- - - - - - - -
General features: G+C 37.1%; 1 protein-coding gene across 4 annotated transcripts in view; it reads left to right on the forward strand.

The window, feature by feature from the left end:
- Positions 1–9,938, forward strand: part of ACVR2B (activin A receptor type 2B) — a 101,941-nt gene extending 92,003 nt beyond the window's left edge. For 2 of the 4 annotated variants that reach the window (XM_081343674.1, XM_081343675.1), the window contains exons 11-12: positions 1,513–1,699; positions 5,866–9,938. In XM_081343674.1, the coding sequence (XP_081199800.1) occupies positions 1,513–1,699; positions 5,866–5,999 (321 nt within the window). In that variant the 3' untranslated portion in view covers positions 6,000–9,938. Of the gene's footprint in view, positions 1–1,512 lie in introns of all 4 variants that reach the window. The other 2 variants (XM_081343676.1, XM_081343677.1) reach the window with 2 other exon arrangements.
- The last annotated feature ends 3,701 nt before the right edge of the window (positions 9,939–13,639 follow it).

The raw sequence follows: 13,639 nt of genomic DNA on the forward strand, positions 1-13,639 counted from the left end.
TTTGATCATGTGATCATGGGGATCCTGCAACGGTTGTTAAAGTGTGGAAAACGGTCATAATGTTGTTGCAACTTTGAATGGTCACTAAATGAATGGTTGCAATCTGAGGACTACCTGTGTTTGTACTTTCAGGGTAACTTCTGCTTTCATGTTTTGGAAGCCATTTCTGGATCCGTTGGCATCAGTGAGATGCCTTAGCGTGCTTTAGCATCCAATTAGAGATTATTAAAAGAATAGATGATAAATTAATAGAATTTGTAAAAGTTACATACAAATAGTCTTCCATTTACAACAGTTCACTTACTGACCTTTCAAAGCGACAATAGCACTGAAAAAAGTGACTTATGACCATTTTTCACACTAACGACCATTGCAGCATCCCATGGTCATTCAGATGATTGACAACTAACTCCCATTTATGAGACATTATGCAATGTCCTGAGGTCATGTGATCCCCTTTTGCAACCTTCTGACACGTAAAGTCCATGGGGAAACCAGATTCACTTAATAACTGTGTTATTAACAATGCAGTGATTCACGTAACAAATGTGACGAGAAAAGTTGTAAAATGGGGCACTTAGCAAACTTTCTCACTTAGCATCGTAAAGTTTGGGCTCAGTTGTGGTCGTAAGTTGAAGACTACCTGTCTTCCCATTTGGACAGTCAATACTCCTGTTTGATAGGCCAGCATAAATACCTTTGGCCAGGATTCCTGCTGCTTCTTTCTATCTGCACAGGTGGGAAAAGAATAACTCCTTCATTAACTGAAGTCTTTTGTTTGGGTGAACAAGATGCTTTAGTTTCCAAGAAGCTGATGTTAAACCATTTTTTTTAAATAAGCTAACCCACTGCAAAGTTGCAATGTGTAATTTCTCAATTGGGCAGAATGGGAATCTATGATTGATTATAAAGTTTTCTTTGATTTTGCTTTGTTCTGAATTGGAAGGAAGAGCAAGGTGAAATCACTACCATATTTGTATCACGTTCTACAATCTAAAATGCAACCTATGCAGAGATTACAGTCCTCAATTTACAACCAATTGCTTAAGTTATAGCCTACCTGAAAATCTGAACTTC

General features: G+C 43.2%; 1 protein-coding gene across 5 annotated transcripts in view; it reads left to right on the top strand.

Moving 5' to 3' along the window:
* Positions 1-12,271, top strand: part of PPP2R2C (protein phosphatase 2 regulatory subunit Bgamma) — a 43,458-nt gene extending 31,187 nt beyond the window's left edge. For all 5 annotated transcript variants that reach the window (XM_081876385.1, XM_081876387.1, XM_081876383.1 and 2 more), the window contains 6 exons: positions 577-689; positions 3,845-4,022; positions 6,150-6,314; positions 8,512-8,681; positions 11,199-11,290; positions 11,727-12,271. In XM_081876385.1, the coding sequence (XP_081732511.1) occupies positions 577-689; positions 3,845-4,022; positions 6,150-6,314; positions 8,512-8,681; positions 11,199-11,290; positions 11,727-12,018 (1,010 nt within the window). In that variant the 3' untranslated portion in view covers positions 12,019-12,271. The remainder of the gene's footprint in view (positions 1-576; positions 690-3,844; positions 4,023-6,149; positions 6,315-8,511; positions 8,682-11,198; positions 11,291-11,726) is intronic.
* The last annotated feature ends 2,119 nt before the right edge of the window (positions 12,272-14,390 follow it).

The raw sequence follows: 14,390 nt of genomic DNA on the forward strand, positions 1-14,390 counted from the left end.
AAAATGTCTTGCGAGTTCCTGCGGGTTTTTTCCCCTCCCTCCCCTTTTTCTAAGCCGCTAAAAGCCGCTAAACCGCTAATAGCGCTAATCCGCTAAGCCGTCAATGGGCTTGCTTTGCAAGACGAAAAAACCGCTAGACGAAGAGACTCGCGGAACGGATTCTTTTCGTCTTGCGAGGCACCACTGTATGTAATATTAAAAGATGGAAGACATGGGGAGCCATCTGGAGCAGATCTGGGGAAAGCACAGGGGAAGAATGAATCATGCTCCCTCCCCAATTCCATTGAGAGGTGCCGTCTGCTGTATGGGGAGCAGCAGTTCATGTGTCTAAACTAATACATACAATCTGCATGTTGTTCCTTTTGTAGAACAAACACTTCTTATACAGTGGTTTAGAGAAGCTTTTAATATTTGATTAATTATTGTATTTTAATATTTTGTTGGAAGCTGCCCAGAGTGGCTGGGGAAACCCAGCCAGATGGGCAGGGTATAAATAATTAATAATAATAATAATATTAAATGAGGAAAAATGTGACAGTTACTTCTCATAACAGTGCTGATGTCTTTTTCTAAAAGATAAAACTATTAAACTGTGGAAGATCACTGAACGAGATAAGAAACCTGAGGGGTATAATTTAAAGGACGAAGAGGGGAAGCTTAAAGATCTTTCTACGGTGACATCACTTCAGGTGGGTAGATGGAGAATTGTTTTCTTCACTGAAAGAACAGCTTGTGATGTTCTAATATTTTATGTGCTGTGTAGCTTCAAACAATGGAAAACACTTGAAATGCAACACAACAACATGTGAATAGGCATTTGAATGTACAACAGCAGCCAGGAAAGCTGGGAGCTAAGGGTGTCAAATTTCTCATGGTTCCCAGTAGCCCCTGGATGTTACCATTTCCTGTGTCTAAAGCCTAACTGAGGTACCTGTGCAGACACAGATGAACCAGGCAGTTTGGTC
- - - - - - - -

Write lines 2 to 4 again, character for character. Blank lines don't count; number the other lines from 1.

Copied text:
The window, feature by feature from the left end:
- Positions 1–9,938, forward strand: part of ACVR2B (activin A receptor type 2B) — a 101,941-nt gene extending 92,003 nt beyond the window's left edge. For 2 of the 4 annotated variants that reach the window (XM_081343674.1, XM_081343675.1), the window contains exons 11-12: positions 1,513–1,699; positions 5,866–9,938. In XM_081343674.1, the coding sequence (XP_081199800.1) occupies positions 1,513–1,699; positions 5,866–5,999 (321 nt within the window). In that variant the 3' untranslated portion in view covers positions 6,000–9,938. Of the gene's footprint in view, positions 1–1,512 lie in introns of all 4 variants that reach the window. The other 2 variants (XM_081343676.1, XM_081343677.1) reach the window with 2 other exon arrangements.
- The last annotated feature ends 3,701 nt before the right edge of the window (positions 9,939–13,639 follow it).